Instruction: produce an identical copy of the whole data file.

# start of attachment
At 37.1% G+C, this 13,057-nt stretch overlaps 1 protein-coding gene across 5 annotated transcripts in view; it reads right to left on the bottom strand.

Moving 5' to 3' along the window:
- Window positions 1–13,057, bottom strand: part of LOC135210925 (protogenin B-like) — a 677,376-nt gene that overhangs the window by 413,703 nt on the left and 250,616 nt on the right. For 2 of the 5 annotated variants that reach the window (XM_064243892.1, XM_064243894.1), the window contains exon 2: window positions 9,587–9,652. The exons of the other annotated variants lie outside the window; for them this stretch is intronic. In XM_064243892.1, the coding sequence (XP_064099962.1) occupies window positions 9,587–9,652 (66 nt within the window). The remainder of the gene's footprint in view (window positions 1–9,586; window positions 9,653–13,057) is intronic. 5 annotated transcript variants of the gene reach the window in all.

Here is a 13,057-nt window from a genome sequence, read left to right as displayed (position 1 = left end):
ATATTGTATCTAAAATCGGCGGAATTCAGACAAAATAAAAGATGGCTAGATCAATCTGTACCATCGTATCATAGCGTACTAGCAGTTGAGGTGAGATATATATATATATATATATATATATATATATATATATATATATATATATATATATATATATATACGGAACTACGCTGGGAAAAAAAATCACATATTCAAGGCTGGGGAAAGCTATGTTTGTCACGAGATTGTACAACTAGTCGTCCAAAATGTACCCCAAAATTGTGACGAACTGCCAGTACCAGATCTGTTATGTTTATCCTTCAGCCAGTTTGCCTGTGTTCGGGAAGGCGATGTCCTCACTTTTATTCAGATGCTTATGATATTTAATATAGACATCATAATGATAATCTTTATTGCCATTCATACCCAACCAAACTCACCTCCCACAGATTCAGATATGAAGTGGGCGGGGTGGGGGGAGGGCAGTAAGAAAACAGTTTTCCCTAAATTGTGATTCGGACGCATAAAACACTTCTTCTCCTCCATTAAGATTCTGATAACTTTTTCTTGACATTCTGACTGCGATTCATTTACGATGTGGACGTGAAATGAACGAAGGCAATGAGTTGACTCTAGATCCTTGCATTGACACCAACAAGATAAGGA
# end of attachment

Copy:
At 37.1% G+C, this 13,057-nt stretch overlaps 1 protein-coding gene across 5 annotated transcripts in view; it reads right to left on the bottom strand.

Moving 5' to 3' along the window:
- Window positions 1–13,057, bottom strand: part of LOC135210925 (protogenin B-like) — a 677,376-nt gene that overhangs the window by 413,703 nt on the left and 250,616 nt on the right. For 2 of the 5 annotated variants that reach the window (XM_064243892.1, XM_064243894.1), the window contains exon 2: window positions 9,587–9,652. The exons of the other annotated variants lie outside the window; for them this stretch is intronic. In XM_064243892.1, the coding sequence (XP_064099962.1) occupies window positions 9,587–9,652 (66 nt within the window). The remainder of the gene's footprint in view (window positions 1–9,586; window positions 9,653–13,057) is intronic. 5 annotated transcript variants of the gene reach the window in all.

Here is a 13,057-nt window from a genome sequence, read left to right as displayed (position 1 = left end):
ATATTGTATCTAAAATCGGCGGAATTCAGACAAAATAAAAGATGGCTAGATCAATCTGTACCATCGTATCATAGCGTACTAGCAGTTGAGGTGAGATATATATATATATATATATATATATATATATATATATATATATATATATATATATATATATATACGGAACTACGCTGGGAAAAAAAATCACATATTCAAGGCTGGGGAAAGCTATGTTTGTCACGAGATTGTACAACTAGTCGTCCAAAATGTACCCCAAAATTGTGACGAACTGCCAGTACCAGATCTGTTATGTTTATCCTTCAGCCAGTTTGCCTGTGTTCGGGAAGGCGATGTCCTCACTTTTATTCAGATGCTTATGATATTTAATATAGACATCATAATGATAATCTTTATTGCCATTCATACCCAACCAAACTCACCTCCCACAGATTCAGATATGAAGTGGGCGGGGTGGGGGGAGGGCAGTAAGAAAACAGTTTTCCCTAAATTGTGATTCGGACGCATAAAACACTTCTTCTCCTCCATTAAGATTCTGATAACTTTTTCTTGACATTCTGACTGCGATTCATTTACGATGTGGACGTGAAATGAACGAAGGCAATGAGTTGACTCTAGATCCTTGCATTGACACCAACAAGATAAGGA